The Dream Las Vegas Hotel & Casino project adjacent to Harry Reid International Airport plans to break ground on the more than half of a billion-dollar undertaking tomorrow, July 8.
The Dream Hotel Group, based in New York City, currently operates four properties in Manhattan. The hotelier also runs Dream-branded hotels in Miami Beach, Hollywood, and Nashville.
The group’s luxury portfolio wouldn’t be complete without a Las Vegas presence, which prompted the firm in 2020 into buying 5.25 acres of undeveloped land just south of Russell Road along Las Vegas Boulevard next to Harry Reid International Airport. The land purchase was made with California-headquartered Shopoff Realty Investments, the latter being the financier and eventual owner of Dream Las Vegas.
After two years of delay, Dream and Shopoff execs will hold a ceremonial groundbreaking tomorrow on the $550 million build. Once complete, Dream Las Vegas will be the closest Strip casino to the airport.
Southern Strip Expansion
The south end of the Las Vegas Strip is amid a boom largely because of the NFL Raiders setting up their home just across I-15 from Mandalay Bay. The $1.9 billion Allegiant Stadium has developers optimistic for the future of the area.
Shopoff Realty and The Dream Group are betting big that their boutique casino hotel will be able to compete with the Strip’s larger integrated resorts operated by the town’s biggest players, specifically MGM Resorts.
Dream Las Vegas isn’t taking a page out of the MGM playbook to compete with nearby Mandalay Bay, Luxor, and Excalibur. While each of those properties offers thousands of guestrooms, expansive casino spaces, and dozens of restaurants and bars, Dream Las Vegas will cater to the crowd seeking a more personal experience.
Once finished, expected sometime in 2024, Dream Las Vegas will offer just 531 hotel rooms. For comparison’s sake, Mandalay Bay alone comes with more than 3,200 occupancies.
Dream Las Vegas will be unlike anything else currently available on the Las Vegas Strip, offering a new go-to destination for locals and out-of-town pleasure seekers alike,” Dream Hotel Group CEO Jay Stein said in a statement.
Dream’s blueprint includes a 19-story hotel, boutique gaming space, several high-end restaurants and watering holes, a rooftop pool, and configurable meeting spaces.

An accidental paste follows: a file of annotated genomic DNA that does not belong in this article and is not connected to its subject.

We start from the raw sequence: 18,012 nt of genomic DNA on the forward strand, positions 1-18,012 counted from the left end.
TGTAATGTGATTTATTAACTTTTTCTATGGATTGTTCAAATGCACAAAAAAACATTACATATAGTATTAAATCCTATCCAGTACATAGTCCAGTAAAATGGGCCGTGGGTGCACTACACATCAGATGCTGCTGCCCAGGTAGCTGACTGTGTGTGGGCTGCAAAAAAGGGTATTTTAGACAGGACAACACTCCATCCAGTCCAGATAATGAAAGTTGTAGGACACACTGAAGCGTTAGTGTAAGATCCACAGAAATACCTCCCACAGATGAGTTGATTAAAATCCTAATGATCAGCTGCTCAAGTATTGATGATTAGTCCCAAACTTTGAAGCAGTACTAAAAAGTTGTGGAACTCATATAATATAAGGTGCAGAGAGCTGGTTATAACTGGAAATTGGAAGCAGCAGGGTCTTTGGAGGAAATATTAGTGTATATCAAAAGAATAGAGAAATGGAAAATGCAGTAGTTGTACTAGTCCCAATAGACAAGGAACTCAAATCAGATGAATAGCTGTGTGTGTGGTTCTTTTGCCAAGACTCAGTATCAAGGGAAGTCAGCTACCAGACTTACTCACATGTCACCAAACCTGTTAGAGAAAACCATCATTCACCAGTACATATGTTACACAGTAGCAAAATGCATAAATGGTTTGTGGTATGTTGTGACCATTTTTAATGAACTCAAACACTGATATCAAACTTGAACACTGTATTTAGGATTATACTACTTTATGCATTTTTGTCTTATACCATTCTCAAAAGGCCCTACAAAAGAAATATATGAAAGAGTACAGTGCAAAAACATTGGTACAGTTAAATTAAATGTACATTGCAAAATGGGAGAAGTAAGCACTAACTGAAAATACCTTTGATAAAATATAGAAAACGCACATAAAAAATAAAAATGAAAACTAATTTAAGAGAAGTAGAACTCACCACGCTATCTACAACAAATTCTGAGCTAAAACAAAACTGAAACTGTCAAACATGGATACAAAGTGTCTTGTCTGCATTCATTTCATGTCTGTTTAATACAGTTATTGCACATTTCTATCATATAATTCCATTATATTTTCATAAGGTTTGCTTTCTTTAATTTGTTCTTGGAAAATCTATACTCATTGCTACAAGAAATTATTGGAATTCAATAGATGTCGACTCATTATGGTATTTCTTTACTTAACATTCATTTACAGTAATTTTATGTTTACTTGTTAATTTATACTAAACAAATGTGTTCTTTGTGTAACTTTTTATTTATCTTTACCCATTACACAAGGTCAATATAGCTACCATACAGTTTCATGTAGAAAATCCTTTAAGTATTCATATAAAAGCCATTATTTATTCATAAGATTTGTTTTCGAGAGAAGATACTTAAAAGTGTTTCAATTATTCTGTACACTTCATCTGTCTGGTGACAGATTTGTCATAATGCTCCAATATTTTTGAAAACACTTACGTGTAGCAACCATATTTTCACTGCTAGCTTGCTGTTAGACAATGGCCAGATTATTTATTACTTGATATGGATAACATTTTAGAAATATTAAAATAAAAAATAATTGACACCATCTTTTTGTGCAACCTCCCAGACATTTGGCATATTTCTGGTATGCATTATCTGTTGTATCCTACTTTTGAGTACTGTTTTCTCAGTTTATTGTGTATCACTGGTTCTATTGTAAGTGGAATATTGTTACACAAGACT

The Dream will butt up against Harry Reid International separated by only a metal fence. That’s why soon after Shopoff Realty acquired the roughly five-acre site from Lily Funds in February 2020 for $21 million, objections were raised regarding the developer’s plans because of the land’s close proximity to the airport and an access road used for executive charter flights.
The Transportation Security Administration (TSA) opposed the casino project in a scathing summary of the proposal.
The project is near an area of the airport used for high-level individuals, special operations, and military aircraft parking. The resort would increase the risk to both the aircraft and the passengers due to active shooters and the ability to throw things over the fence intended to cause harm,” the TSA summarized its opinion.
Harry Reid International’s major carriers, including Southwest, Delta, American, and United, all opposed the project, too.
But the Federal Aviation Administration (FFA) eventually concluded that the casino would not jeopardize air operations. That approval came after The Dream Group redesigned the project to include security walls to prevent items from being thrown toward the airport’s grounds. The hotel tower was also reconfigured to “dramatically reduce” sightlines to the airport’s runways.
Following the FAA approval, Clark County signed off on Dream Las Vegas last fall in a 6-1 vote.
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